Footballers in England boycotting social media in a protest against racism were targeted with abuse about the 24-hour campaign. Talks with the social media companies are now being urgently sought by the Professional Footballers Association, which coordinated the “Enough” campaign to demand a crackdown on racism by the platforms.
There was silence on Twitter, Facebook and Instagram from many players from 0800 GMT Friday for 24 hours.
“Yesterday, some members received racist abuse on their (hash)Enough posts. When these incidents were reported, the response from social networks was – again – unacceptable,” the PFA said in a statement to The Associated Press. “In the coming days, we will be inviting players to report any racist abuse they have received to us. We will collate it and share it with social platforms to demonstrate the impact of their lack of action.”
Social media companies did not appear to respond on their networks to the players’ concerns despite widespread coverage and support from FIFA for the boycott.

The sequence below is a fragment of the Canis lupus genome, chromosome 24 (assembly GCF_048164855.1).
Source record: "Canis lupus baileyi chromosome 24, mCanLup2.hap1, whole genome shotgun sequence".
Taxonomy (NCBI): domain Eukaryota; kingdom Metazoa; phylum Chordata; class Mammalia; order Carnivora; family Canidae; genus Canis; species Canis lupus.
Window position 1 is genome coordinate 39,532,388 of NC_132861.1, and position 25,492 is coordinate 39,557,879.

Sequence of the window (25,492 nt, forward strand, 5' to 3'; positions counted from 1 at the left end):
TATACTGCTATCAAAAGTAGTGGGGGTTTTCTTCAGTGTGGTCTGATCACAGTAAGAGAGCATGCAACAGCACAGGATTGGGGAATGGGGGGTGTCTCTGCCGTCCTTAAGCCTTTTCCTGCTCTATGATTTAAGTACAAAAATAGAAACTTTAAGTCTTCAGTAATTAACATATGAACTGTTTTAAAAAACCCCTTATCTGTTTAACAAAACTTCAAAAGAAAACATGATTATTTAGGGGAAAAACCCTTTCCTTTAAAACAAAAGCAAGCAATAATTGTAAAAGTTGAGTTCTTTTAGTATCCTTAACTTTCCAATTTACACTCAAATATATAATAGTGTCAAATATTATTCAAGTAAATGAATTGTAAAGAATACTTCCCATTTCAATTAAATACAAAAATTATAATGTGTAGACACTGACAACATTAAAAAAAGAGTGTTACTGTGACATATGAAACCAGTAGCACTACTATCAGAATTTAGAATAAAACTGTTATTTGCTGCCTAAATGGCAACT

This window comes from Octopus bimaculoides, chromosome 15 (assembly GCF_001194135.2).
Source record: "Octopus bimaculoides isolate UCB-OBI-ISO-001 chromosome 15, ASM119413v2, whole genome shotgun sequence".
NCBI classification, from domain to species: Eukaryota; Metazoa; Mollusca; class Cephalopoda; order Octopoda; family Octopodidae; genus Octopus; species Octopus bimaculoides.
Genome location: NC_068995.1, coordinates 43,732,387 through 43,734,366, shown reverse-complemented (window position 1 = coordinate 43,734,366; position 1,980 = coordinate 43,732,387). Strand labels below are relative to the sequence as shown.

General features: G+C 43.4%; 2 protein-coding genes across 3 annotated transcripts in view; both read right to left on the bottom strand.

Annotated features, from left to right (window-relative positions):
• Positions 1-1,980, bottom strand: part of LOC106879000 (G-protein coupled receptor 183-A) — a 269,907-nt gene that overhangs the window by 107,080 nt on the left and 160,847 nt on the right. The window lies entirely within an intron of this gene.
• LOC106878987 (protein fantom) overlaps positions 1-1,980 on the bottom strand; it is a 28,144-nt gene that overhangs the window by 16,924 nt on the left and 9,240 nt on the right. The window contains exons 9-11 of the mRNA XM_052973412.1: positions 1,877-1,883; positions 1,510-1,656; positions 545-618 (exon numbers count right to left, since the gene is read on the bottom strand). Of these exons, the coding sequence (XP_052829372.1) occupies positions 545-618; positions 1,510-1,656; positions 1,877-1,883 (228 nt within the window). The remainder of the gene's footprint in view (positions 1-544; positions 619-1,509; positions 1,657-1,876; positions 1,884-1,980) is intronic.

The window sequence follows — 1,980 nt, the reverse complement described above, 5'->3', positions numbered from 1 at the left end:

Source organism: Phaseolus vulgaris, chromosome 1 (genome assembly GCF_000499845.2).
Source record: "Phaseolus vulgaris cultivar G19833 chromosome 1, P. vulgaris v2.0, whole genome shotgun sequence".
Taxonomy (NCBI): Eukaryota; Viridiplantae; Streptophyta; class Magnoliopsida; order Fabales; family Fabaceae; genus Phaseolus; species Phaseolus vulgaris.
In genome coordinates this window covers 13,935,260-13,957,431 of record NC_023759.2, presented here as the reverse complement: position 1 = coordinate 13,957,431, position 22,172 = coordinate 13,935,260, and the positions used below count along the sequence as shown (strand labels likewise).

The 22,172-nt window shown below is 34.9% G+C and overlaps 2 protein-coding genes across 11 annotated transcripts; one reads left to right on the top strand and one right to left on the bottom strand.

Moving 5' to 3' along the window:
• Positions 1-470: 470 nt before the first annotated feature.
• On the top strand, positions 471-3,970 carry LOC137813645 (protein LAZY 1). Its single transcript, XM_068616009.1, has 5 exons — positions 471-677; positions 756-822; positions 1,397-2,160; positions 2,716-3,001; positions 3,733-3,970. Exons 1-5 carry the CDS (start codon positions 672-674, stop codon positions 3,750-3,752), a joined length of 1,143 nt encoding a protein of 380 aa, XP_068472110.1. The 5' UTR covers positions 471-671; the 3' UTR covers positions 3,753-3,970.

“We will be requesting meetings with each of the social platforms as a matter of priority,” the PFA said. “Meetings with the Football Association and government are planned for next month. This is a first step in a larger player-led campaign to tackle racism and demand meaningful change.”
— Chris Smalling (@ChrisSmalling) April 19, 2019
The boycott was led by Tottenham defender Danny Rose, who was targeted with monkey noises while playing for England in Montenegro last month, and Manchester United defender Chris Smalling, who called for more stringent regulation of posts on social media.